4. Kamandi #1, DC (Winner, Aug. 1972). Here’s my rationale from August, which I stand behind: “Because Jack Kirby and Mike Royer destroy the competition along with the rest of the world. Yeah, it’s Planet of the Apes derivative but so what? This cover is pure epic magic and it just might be my favorite Kirby cover ever. If you never have, you should definitely check out Jack Kirby’s Kamandi Artist’s Edition Vol. 1. (Side note: If you feel compelled to swap the No. 1 and No. 2 slots here, I won’t hold it against you. I admit my Kamandi bias but I really do believe it’s the better cover. Nevertheless, you could make a really persuasive case for Swampy.)

Jack Kirby pencils, Mike Royer inks

3. Superman #252, DC (Winner, April 1972). SPOILER ALERT — the top three slots on this list are all by Neal Adams and with very good reason. In this case, I don’t know if anyone has ever drawn a better image of Superman flying. Like magazine covers, however, wraparounds have an inherent advantage over typical monthlies in that the artist has a much bigger canvas upon which to work (though I’ve seen plenty where that extra space is wasted). When it comes down to it, though, I almost always place the standard covers higher because that’s, well, the standard.


2. Action Comics #419, DC (Winner, Oct. 1972). Once again, I’ll quote what I already wrote: “Some people consider this the greatest Superman cover of all time. Though it’s not my personal fave, it’s difficult to argue the point — after all, Very Young Dan had his parents hang this on his bedroom wall. That’s about the highest compliment a kid could give. Memorable, evocative, superb.”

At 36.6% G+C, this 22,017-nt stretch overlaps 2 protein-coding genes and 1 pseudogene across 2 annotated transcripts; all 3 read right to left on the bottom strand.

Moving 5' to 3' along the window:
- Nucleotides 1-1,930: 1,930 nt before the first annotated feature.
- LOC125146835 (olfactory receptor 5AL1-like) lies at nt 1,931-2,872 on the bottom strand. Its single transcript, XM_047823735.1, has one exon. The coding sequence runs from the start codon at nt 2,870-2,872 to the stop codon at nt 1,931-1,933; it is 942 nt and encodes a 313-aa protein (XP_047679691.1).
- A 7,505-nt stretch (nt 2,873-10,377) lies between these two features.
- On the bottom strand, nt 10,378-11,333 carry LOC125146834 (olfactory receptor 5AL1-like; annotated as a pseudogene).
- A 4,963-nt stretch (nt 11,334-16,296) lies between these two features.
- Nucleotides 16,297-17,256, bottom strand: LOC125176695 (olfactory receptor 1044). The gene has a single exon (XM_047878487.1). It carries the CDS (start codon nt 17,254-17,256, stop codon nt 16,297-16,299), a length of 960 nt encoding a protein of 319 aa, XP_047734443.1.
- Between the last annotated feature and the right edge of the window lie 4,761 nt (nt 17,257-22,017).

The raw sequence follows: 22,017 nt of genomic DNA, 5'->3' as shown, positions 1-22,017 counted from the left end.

Adams pencils, Anderson inks, Jack Adler photo

1. Batman #244, DC (Winner, July 1972). An unbelievably great cover, whether you’re a Batman fan or not (and I very much am, as you probably know by now). Spectacular all the way around, from the composition to the color. In a career filled with high points, this is one of Adams’ highest. By the way — and this will not come as much of a surprise — Adams has placed at the top of the annual BRONZE AGE BONANZA wrap-up all three years. What will 1973 bring? We shall see…



— BRONZE AGE BONANZA: The 1972 INDEX. Click here.

— BRONZE AGE BONANZA: The 1971 INDEX. Click here.

— BRONZE AGE BONANZA: The 1970 INDEX. Click here.

Author: Dan Greenfield

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  1. It would be pretty funny if another Neal Adams cover tops next year’s list.